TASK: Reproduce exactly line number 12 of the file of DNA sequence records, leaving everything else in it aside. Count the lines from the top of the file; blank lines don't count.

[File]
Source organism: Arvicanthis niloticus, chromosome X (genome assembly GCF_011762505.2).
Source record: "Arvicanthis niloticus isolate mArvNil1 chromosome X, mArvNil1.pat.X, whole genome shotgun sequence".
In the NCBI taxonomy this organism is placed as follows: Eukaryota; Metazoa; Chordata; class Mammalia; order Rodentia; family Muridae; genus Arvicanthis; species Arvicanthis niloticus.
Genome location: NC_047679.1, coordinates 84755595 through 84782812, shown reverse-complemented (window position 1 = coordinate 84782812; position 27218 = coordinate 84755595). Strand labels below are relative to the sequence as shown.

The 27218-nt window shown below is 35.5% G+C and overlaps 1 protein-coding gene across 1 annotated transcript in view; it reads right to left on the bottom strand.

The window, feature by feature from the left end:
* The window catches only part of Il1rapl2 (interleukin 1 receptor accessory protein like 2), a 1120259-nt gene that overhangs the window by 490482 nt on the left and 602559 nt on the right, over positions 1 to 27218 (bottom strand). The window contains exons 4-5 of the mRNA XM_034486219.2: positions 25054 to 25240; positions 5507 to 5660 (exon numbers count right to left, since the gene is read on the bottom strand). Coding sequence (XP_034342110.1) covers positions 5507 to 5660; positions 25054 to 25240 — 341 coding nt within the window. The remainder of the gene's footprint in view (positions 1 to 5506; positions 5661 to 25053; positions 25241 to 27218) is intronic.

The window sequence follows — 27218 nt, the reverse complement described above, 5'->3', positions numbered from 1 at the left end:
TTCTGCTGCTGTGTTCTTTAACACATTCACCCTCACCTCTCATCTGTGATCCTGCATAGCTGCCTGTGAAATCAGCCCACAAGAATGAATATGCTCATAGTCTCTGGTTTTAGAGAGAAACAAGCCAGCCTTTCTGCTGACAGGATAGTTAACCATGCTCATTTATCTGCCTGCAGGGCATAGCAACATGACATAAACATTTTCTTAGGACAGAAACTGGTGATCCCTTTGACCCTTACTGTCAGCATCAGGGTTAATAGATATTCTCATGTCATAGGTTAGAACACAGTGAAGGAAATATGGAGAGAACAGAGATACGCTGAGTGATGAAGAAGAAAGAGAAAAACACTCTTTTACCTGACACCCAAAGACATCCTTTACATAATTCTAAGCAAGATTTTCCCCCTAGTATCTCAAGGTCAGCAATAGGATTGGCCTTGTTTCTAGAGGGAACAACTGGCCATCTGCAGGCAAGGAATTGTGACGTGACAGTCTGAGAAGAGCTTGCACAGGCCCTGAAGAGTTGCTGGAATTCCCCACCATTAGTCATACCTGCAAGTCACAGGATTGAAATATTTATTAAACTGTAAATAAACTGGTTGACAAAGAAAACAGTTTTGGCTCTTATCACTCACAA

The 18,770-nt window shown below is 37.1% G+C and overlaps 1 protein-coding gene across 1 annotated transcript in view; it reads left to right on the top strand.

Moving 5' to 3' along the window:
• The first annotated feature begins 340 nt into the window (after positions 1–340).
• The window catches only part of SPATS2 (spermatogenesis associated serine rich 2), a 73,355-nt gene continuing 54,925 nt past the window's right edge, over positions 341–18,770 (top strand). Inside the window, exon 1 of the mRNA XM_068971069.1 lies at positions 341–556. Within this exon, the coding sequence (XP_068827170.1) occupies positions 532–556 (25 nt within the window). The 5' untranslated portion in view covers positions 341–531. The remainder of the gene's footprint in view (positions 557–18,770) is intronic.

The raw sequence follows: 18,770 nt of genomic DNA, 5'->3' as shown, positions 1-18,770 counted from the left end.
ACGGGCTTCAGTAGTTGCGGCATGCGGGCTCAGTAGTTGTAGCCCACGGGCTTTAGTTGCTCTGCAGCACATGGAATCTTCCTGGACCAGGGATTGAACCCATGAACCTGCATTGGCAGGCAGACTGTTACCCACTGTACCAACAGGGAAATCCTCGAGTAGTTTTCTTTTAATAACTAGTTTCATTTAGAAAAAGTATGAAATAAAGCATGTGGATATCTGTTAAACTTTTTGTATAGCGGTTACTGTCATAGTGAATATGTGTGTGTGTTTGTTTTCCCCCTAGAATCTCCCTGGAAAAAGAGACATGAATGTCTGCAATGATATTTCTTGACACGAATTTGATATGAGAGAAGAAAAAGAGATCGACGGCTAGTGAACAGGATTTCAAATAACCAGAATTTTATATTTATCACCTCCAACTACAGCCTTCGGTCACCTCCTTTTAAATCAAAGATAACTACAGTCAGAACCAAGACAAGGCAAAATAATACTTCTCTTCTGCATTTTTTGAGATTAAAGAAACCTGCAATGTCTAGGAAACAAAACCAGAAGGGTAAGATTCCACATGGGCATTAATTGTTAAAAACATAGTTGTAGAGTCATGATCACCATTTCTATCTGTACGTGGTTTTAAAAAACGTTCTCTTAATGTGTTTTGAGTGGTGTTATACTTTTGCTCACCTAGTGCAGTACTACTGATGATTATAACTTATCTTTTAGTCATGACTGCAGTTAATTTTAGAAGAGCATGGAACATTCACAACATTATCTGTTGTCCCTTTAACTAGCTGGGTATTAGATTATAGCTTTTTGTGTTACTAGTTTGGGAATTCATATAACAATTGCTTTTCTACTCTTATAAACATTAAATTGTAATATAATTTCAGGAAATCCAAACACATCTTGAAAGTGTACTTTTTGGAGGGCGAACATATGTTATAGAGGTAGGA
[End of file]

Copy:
• The first annotated feature begins 340 nt into the window (after positions 1–340).